The network is something that not enough CIOs pay attention to. It’s often the IT resource that’s last on the priority list with the majority of focus given to applications.  That might have been fine 20 years ago when most applications and data lived on the user’s computers. Also, IT had extremely tight control of the endpoints and applications so user experience was easy to manage. Since then, the world has blown up (at least from an IT perspective) with applications moving to the cloud and being procured by lines of business and workers bringing their own endpoints in. What was once a tightly controlled, end to end ecosystem, is now totally chaotic. Because we live in this highly interconnected world, the network plays an important role in how applications perform, which has a direct result on every businesses top and bottom line. With SD-WANs, there are numerous decisions to be made, such as should broadband be used? If so, where? Should services remain on premises or be moved to the cloud?Should traffic be routed directly to the cloud from a branch or be routed to the company headquarter? Each time an option is provided, it adds to the complexity of deployment.

Break Through Your Learning Blockers

One of the most important leadership skills you can develop is the capacity to objectively diagnose your counterproductive preferences and tendencies — especially the ones that insulate you from the learning that helps you stay relevant. Pay attention to the people you work with and you’ll quickly notice which ones are habitually prone to slow down their learning — or block it altogether. They’re the ones who go through the motions at meetings, failing to find relevant and interesting things to learn and contribute. They remain content with what they already know, avoiding reading or exploring new subjects. ... If you are honest with yourself, you gain a higher perspective, one that allows you to observe your actions and see how they create real patterns (instead of the patterns you wish would exist). To make sure you aren’t hindering your own learning agility with a few bad habits, take an honest look at how these three common blockers may apply to you. Then you can apply the suggestions for pushing past them.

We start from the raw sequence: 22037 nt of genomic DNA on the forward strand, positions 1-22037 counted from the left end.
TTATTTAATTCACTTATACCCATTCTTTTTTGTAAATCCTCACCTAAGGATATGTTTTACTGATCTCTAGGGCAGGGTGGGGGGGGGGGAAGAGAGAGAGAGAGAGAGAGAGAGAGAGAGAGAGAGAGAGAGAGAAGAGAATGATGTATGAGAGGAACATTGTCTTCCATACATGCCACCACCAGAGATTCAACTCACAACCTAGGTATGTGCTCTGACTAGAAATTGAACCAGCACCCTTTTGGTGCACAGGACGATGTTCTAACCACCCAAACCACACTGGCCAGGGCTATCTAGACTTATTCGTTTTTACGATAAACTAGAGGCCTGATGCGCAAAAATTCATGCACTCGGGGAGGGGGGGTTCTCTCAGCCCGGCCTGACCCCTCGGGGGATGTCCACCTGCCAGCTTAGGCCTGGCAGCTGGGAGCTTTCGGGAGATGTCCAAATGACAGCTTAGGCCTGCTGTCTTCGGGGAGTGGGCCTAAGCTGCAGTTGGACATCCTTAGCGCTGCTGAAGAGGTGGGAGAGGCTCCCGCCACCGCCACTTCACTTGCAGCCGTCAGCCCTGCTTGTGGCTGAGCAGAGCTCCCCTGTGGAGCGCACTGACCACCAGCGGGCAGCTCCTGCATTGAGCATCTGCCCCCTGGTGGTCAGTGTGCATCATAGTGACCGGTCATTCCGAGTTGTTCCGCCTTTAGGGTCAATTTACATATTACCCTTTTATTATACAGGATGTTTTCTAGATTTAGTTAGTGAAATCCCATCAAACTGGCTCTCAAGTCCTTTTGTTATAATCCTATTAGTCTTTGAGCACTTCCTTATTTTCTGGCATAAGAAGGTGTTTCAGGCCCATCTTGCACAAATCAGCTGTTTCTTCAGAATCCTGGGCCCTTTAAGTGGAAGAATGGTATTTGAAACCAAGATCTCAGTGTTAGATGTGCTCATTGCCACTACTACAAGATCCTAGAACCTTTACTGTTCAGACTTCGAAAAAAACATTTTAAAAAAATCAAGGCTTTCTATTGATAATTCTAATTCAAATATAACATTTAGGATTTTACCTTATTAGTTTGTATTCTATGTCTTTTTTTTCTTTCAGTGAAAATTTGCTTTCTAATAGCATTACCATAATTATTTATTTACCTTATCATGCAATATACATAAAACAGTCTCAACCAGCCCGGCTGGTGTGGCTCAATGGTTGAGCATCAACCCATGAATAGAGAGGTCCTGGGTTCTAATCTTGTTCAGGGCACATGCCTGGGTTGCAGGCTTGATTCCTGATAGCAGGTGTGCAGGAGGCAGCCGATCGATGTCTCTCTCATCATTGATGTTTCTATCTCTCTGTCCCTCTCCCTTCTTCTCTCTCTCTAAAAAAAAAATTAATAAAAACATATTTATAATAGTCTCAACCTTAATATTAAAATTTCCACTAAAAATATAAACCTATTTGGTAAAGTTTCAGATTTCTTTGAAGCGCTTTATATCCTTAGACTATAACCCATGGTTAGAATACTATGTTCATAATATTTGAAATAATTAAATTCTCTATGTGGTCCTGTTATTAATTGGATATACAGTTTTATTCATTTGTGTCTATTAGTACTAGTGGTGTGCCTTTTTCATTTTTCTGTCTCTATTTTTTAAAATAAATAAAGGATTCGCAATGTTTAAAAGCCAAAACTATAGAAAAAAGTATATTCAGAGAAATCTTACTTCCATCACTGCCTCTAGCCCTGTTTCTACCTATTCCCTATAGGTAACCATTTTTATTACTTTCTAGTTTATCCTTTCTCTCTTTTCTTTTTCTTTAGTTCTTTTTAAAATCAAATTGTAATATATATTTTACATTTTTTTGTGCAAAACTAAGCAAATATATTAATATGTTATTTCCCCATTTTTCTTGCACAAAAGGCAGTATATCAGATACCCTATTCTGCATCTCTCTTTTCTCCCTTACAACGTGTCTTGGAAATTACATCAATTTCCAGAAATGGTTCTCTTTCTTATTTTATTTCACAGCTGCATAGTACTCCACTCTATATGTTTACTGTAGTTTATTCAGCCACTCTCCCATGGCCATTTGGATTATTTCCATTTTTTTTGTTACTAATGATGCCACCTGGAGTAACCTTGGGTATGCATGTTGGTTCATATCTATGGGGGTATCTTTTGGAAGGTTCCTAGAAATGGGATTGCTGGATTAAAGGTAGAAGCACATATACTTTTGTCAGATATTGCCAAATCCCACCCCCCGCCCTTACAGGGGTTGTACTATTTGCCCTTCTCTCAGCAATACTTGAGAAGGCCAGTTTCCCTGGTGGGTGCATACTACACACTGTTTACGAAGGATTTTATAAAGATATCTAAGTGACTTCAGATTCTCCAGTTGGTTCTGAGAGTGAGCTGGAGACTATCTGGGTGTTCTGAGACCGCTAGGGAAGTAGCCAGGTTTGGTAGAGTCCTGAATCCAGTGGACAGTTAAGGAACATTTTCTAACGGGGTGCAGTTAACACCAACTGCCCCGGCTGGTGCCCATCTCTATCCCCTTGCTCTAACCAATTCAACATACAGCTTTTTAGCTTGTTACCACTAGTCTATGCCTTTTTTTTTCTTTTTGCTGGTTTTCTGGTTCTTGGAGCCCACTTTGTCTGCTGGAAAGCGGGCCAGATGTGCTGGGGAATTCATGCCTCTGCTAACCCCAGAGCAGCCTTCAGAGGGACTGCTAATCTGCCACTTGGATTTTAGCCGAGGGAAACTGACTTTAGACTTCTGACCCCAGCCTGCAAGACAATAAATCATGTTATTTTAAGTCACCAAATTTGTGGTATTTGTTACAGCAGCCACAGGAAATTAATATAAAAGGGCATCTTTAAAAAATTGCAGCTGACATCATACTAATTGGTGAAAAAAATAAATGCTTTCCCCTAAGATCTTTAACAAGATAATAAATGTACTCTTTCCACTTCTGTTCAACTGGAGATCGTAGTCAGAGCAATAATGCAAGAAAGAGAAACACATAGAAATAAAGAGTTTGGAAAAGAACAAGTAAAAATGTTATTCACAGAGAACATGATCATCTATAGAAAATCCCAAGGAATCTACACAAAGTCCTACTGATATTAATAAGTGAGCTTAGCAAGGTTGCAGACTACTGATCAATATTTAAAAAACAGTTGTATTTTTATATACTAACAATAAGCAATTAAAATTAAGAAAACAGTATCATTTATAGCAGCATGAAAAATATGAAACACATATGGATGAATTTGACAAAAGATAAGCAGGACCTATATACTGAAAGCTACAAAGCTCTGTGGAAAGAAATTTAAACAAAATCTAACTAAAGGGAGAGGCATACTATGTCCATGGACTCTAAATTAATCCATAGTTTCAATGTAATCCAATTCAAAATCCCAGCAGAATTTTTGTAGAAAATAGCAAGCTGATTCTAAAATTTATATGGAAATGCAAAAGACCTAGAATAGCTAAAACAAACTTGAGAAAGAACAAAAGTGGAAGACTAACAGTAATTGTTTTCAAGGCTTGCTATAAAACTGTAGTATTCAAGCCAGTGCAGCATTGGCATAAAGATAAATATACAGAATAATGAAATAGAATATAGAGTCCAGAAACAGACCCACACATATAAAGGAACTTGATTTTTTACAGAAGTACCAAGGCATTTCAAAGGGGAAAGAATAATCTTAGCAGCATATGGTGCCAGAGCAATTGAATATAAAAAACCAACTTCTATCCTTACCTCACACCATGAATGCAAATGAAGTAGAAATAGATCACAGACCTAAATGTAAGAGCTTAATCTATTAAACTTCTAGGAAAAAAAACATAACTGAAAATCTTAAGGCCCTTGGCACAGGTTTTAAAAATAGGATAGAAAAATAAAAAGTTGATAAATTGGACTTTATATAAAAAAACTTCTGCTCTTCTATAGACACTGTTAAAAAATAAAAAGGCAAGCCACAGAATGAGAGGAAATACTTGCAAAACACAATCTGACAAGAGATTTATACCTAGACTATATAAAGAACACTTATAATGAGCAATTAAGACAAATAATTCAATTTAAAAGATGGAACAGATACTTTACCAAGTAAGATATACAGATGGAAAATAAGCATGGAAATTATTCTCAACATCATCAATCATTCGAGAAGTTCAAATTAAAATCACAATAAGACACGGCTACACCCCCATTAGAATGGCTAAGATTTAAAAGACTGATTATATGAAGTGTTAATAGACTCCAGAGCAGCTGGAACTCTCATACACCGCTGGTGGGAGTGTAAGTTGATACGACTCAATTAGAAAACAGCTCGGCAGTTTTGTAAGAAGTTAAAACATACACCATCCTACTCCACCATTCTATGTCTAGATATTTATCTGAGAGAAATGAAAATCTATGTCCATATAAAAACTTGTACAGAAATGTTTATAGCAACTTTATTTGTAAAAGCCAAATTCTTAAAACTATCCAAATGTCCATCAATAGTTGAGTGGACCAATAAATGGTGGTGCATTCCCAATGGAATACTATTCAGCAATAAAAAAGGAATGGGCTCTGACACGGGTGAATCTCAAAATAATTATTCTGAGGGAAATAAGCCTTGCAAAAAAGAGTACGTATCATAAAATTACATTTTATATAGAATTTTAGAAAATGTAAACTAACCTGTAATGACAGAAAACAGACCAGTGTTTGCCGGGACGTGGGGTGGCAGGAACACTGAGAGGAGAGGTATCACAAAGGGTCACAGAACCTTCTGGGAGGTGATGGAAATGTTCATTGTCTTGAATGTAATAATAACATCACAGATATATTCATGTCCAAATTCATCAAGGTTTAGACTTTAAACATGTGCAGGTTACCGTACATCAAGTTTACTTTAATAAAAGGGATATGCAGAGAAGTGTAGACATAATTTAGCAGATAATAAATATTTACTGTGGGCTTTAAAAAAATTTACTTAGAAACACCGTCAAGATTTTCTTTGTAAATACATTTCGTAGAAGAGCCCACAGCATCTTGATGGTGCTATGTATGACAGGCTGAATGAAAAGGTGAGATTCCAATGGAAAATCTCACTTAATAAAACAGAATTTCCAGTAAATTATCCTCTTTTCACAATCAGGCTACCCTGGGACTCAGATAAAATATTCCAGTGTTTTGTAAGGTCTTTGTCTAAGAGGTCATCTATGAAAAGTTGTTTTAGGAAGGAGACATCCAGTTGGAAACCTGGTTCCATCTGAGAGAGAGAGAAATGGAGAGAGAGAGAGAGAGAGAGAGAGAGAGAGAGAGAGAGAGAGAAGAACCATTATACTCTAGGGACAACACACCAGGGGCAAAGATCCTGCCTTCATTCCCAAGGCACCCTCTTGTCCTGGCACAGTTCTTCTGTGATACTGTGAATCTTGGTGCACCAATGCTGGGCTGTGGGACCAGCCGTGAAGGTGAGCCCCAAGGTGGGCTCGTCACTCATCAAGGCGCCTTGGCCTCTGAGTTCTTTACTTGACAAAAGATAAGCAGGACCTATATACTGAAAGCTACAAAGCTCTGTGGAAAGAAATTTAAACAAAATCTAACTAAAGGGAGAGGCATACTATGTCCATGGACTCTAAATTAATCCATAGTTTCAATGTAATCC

Overhauling the 3 Pillars of Security Operations

Many security operation centers are already at the breaking point with growing backlogs of investigations and reactive triage. An often-quoted statistic is that less than 10% of investigations are completed in a typical security operation. Cloud and modern application transitions multiply the threat surface many times over, generating staggering volumes of data that need to be rapidly assimilated for insights. Further, cross-enterprise collaboration is requiring new models of distributed knowledge transfer because investigation workflows need to be shared across both security and operations. Industry hype suggests artificial intelligence, machine learning, and improved automation will rapidly replace humans in every workflow in the next few years, but the reality is that there will be a long transition in which optimizing human and machine collaboration is essential to scale the defense. Although much can be automated, human context is still essential in many security workflows.

Artificial intelligence: The king of disruptors

AI has been around for decades. The science isn’t new. So why all the hubbub now? The answer is convergence. Computing power is up, while computing costs are down. In the early 1960's, for example, a gigaflop cost approximately $153 billion in today’s money. But now, a gigaflop of computing power costs about 3 cents. Plus, the increasing popularity of GPUs provide affordable, energy-efficient computational speed on top of it. Add to that affordable data storage. Storing a gigabyte of data in the 1960's cost more than $1 billion by today’s standards. Now a gigabyte of storage costs around 2 cents. That’s good news because the advent of the Internet of Things and streaming data means we’re rapidly heading into the land of zettabytes. That massive amount of data can lead to building deep neural networks to train and retrain algorithms, essential for data-hungry AI.  Decades ago, we fantasized about making AI part of everyday life, but we couldn’t afford the technology underpinning it. Now we can. Let the disruption begin.

The Digital Transformation of the Construction Industry

Moving the communication of the design intent to onsite construction has been an issue since the time of the Egyptian Pyramids. For thousands of years, the design intent was communicated in the form of a 2-dimensional document (a sketch in the sand or papyrus, an artist’s sketch on paper, blueprints). Today’s projects use a 3-dimensional tool called BIM, to communicate design intent in a form of data. This allows all stakeholders on a construction project to share and pass along work performed in a disciplined and organized manner, providing fewer mistakes and increasing profits. ... The VR/AR/MR solutions that are being used by the Sub-Contractors in the United States are breathtaking. Mostly being utilized and educated by the Sub-Trade Unions, VR/AR/MR technologies are enabling the fabrication, construction, and delivery of numerous trades work without the use of traditional tools (no blueprints, no measuring tape, no levels) and in most instances, with less workers in up to 40% less time.

Hire the Right Machine Learning Talent

Image: Pixabay